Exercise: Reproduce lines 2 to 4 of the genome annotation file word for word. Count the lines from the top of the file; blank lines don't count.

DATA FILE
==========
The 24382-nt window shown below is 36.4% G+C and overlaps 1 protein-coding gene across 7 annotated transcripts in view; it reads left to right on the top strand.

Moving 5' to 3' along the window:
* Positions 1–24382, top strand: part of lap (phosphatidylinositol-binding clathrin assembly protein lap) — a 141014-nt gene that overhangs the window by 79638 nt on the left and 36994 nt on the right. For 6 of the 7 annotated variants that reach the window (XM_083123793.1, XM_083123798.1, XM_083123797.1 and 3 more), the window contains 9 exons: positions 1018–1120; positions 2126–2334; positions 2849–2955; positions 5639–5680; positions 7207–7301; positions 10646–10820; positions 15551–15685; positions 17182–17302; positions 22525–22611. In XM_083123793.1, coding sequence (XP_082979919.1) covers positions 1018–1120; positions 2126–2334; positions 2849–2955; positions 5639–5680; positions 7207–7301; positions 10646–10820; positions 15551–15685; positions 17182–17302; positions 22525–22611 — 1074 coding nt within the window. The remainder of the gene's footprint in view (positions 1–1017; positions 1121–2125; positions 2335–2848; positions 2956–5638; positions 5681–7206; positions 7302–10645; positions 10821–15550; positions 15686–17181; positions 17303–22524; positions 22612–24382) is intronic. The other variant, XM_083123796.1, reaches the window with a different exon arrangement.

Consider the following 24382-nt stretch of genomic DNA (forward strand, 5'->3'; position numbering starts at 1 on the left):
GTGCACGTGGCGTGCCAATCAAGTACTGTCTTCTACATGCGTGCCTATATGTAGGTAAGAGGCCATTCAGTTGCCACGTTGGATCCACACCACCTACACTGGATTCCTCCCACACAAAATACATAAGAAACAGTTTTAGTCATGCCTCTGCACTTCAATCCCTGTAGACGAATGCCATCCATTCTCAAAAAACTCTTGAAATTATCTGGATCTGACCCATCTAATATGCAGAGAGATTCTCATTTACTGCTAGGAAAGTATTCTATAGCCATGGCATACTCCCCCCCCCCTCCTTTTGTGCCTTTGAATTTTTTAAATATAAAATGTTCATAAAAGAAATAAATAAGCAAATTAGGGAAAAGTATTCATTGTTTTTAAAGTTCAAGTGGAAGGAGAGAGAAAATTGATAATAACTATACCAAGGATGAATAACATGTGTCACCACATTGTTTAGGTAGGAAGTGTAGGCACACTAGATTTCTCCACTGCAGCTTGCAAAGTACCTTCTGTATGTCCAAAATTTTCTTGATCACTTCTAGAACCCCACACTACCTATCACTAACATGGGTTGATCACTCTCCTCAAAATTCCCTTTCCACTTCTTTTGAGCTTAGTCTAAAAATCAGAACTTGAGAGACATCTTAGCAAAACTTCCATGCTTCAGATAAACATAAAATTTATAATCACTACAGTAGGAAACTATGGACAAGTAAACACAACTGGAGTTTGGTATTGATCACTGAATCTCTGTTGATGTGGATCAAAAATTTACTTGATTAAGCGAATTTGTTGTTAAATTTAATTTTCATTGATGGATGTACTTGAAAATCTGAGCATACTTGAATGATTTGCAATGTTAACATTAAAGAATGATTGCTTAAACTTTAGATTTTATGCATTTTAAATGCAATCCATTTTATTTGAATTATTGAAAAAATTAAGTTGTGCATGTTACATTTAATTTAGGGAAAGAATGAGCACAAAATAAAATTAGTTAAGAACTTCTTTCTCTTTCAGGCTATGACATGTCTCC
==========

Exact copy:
Moving 5' to 3' along the window:
* Positions 1–24382, top strand: part of lap (phosphatidylinositol-binding clathrin assembly protein lap) — a 141014-nt gene that overhangs the window by 79638 nt on the left and 36994 nt on the right. For 6 of the 7 annotated variants that reach the window (XM_083123793.1, XM_083123798.1, XM_083123797.1 and 3 more), the window contains 9 exons: positions 1018–1120; positions 2126–2334; positions 2849–2955; positions 5639–5680; positions 7207–7301; positions 10646–10820; positions 15551–15685; positions 17182–17302; positions 22525–22611. In XM_083123793.1, coding sequence (XP_082979919.1) covers positions 1018–1120; positions 2126–2334; positions 2849–2955; positions 5639–5680; positions 7207–7301; positions 10646–10820; positions 15551–15685; positions 17182–17302; positions 22525–22611 — 1074 coding nt within the window. The remainder of the gene's footprint in view (positions 1–1017; positions 1121–2125; positions 2335–2848; positions 2956–5638; positions 5681–7206; positions 7302–10645; positions 10821–15550; positions 15686–17181; positions 17303–22524; positions 22612–24382) is intronic. The other variant, XM_083123796.1, reaches the window with a different exon arrangement.

Consider the following 24382-nt stretch of genomic DNA (forward strand, 5'->3'; position numbering starts at 1 on the left):